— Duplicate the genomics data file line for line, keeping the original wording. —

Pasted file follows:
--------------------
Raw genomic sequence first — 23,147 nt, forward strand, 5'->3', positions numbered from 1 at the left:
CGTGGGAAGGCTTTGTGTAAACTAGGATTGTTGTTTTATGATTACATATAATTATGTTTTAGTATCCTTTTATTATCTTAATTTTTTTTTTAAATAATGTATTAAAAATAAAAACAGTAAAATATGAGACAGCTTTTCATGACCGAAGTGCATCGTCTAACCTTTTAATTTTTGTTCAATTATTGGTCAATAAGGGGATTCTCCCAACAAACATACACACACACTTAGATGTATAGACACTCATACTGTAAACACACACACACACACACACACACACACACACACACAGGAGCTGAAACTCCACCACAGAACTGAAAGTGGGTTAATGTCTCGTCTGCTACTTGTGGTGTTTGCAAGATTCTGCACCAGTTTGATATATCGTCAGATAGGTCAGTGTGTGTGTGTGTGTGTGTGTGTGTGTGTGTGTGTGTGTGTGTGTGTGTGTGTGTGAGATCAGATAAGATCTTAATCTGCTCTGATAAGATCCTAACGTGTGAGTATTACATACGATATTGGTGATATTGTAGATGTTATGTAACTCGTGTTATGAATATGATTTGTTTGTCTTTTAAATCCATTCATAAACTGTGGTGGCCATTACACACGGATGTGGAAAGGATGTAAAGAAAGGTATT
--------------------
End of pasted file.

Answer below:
Raw genomic sequence first — 23,147 nt, forward strand, 5'->3', positions numbered from 1 at the left:
CGTGGGAAGGCTTTGTGTAAACTAGGATTGTTGTTTTATGATTACATATAATTATGTTTTAGTATCCTTTTATTATCTTAATTTTTTTTTTAAATAATGTATTAAAAATAAAAACAGTAAAATATGAGACAGCTTTTCATGACCGAAGTGCATCGTCTAACCTTTTAATTTTTGTTCAATTATTGGTCAATAAGGGGATTCTCCCAACAAACATACACACACACTTAGATGTATAGACACTCATACTGTAAACACACACACACACACACACACACACACACACACACAGGAGCTGAAACTCCACCACAGAACTGAAAGTGGGTTAATGTCTCGTCTGCTACTTGTGGTGTTTGCAAGATTCTGCACCAGTTTGATATATCGTCAGATAGGTCAGTGTGTGTGTGTGTGTGTGTGTGTGTGTGTGTGTGTGTGTGTGTGTGTGTGTGTGTGAGATCAGATAAGATCTTAATCTGCTCTGATAAGATCCTAACGTGTGAGTATTACATACGATATTGGTGATATTGTAGATGTTATGTAACTCGTGTTATGAATATGATTTGTTTGTCTTTTAAATCCATTCATAAACTGTGGTGGCCATTACACACGGATGTGGAAAGGATGTAAAGAAAGGTATT